Group plans effort to put Columbia rezoning bill on ballot

February 16, 2010|By Larry Carson |

A small Howard County group calling themselves "Taxpayers Against Giveaways" is forming to try to put a key rezoning bill allowing the redevelopment of central Columbia on the November election ballot.

The group represents critics to the 30-year plan that would allow up to 5,500 new housing units, 4.3 million square feet of office space, and 1.25 million square feet of retail, hotels, public plazas, walkways and other amenities intended to rejuvenate the 43-year-old planned town's center.

The Howard County Council unanimously approved a General Plan Amendment and a separate Zoning Regulation Amendment bill Feb. 1 after months of public hearings, meetings and discussions. County Executive Ken Ulman signed the legislation two days later. Under the law, a referendum petition must submit to the election board at least half the valid 5,000 signatures required within 60 days. If they meet that deadline, the group would get 30 more days to reach the full number of signatures.

The TAG group isn't ready to begin gathering the required names yet, said Russell Swatek, a Columbia resident and spokesman for the group, but it hopes to begin recruiting volunteers and getting signatures within days. He said the group plans to petition only portions of the zoning bill to referendum, to simplify the effort.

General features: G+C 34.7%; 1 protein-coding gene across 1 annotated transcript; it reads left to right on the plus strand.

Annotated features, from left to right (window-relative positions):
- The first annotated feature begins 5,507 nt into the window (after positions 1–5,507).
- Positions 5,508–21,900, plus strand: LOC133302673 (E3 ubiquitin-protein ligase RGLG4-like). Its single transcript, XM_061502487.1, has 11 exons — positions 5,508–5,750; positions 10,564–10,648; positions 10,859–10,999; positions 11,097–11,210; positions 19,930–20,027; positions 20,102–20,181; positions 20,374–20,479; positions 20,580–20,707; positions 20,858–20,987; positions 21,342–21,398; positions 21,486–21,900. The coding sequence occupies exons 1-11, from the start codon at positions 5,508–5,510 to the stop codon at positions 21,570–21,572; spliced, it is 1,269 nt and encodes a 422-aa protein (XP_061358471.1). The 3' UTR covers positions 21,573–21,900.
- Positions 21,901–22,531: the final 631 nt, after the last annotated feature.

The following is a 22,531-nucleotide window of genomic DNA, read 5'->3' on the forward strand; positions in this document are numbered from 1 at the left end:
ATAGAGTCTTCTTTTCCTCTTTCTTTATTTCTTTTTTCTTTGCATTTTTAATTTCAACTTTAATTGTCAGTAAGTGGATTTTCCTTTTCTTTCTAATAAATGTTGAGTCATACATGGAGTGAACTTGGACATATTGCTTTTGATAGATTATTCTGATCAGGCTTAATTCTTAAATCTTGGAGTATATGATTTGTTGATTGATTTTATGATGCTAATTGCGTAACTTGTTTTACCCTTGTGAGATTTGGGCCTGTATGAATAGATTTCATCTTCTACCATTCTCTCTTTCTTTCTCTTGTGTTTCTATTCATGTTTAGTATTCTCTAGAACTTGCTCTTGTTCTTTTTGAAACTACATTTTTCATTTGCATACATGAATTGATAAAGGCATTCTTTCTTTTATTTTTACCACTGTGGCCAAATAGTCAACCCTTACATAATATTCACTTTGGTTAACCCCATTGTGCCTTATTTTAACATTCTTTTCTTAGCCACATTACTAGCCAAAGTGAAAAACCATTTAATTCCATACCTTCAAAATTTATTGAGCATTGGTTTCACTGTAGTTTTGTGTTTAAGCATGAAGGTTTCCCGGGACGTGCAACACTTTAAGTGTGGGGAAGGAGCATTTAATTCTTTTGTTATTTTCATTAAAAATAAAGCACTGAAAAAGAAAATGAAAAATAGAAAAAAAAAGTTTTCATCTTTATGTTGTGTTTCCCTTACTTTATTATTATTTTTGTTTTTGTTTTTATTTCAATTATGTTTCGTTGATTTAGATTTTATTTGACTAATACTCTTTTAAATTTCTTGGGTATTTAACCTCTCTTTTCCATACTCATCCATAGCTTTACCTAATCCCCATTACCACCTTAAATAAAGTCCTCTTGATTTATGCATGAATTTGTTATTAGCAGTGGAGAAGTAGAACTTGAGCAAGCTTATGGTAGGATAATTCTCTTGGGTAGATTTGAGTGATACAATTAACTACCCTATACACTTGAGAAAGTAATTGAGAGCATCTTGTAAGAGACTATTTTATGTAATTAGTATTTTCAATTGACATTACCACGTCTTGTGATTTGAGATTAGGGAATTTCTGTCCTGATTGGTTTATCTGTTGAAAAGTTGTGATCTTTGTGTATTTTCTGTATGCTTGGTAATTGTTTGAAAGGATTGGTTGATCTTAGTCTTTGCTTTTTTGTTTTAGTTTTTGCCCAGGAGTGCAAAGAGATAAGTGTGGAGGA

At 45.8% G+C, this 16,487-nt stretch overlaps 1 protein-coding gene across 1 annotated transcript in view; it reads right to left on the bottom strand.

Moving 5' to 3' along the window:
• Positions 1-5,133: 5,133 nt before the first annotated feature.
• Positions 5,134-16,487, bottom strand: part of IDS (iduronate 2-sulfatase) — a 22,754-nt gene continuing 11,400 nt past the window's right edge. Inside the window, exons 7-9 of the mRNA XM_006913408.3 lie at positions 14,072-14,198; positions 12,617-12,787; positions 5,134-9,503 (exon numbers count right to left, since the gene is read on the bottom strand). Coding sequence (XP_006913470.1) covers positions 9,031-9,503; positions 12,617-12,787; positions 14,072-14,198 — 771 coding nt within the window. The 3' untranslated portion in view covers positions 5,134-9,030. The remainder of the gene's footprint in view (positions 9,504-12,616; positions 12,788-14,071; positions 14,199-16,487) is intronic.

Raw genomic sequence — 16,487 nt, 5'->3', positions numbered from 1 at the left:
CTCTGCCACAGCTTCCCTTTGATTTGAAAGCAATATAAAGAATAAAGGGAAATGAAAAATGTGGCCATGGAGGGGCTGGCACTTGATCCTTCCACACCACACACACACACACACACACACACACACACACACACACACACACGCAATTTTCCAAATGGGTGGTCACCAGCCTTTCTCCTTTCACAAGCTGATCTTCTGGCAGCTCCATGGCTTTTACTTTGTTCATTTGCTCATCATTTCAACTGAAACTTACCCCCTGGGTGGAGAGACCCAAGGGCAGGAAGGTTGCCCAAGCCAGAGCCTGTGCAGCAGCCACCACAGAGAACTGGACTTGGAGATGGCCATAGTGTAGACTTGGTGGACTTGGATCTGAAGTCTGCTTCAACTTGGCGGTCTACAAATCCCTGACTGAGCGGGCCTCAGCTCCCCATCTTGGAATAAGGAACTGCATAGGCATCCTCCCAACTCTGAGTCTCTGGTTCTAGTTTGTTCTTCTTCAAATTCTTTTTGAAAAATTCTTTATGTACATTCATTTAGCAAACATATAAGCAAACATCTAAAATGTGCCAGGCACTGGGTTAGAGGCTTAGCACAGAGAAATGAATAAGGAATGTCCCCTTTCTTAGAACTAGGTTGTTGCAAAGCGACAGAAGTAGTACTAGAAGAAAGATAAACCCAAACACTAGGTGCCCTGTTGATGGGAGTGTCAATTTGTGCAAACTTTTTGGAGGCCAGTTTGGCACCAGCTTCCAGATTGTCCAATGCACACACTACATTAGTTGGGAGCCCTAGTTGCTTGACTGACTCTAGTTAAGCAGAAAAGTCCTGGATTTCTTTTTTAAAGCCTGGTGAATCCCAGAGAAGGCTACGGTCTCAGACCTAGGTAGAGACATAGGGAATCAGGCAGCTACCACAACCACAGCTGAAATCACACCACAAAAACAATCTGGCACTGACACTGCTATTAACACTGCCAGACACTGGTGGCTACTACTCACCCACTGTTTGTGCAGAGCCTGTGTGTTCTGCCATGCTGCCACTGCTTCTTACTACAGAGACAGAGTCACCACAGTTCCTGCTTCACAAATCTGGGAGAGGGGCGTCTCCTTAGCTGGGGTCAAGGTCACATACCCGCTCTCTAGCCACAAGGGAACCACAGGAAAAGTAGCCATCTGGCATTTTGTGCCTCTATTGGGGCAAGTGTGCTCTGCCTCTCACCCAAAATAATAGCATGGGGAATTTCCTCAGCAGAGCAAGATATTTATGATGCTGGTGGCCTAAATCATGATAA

"We are taking this extraordinary action as Howard County citizens because the County Council and the executive abdicated their public responsibilities. The council/executive allowed General Growth Properties to write a private zoning bill bestowing on GGP hundreds of millions of dollars of untaxed zoning benefits without the corresponding requirement to provide the necessary infrastructure," Swatek said in a prepared announcement.

Swatek also represents Long Reach village on the Columbia Association's board of directors.

The charges are not new, and over months of debate, council members have said that the dozens of amendments they attached to the bill safeguard the public, while providing a way for Columbia's stagnant central core to grow into a vibrant urban downtown. A range of citizen groups also supported the GGP plan.

County Council chairwoman Courtney Watson, an Ellicott City Democrat, said she would want to see exact petition language.

"The council carefully phased the plan to protect the county and ensure the developer meets its obligations to the county citizens," she said. "The revenue to the county coffers is expected to be a net positive in addition to the millions of dollars of amenities the council required the developer to provide."

Council members and county planners have argued that under the approved plan, Columbia would benefit from a range of amenities, from renovation and expansion of Merriweather Post Pavilion to expanded transit services that developers don't normally provide. The project is tied to performance-based phases that would halt construction if traffic or other infrastructure becomes overburdened, members said.

Swatek's group wants the actual zoning bill killed and the issue returned to the county planning board for months of more scrutiny. Officials of General Growth Properties, the Chicago-based firm that took over the Rouse company in 2004 and proposed the redevelopment, minimized the petition drive's importance.

"Under normal circumstances, this would be alarming," said Gregory F. Hamm, General Growth's vice president and general manager for Columbia. "But in this case the community support for this smart growth program is unlike any I've seen before and will ever see again."

He referred to the critics behind the effort as "people at the margins."

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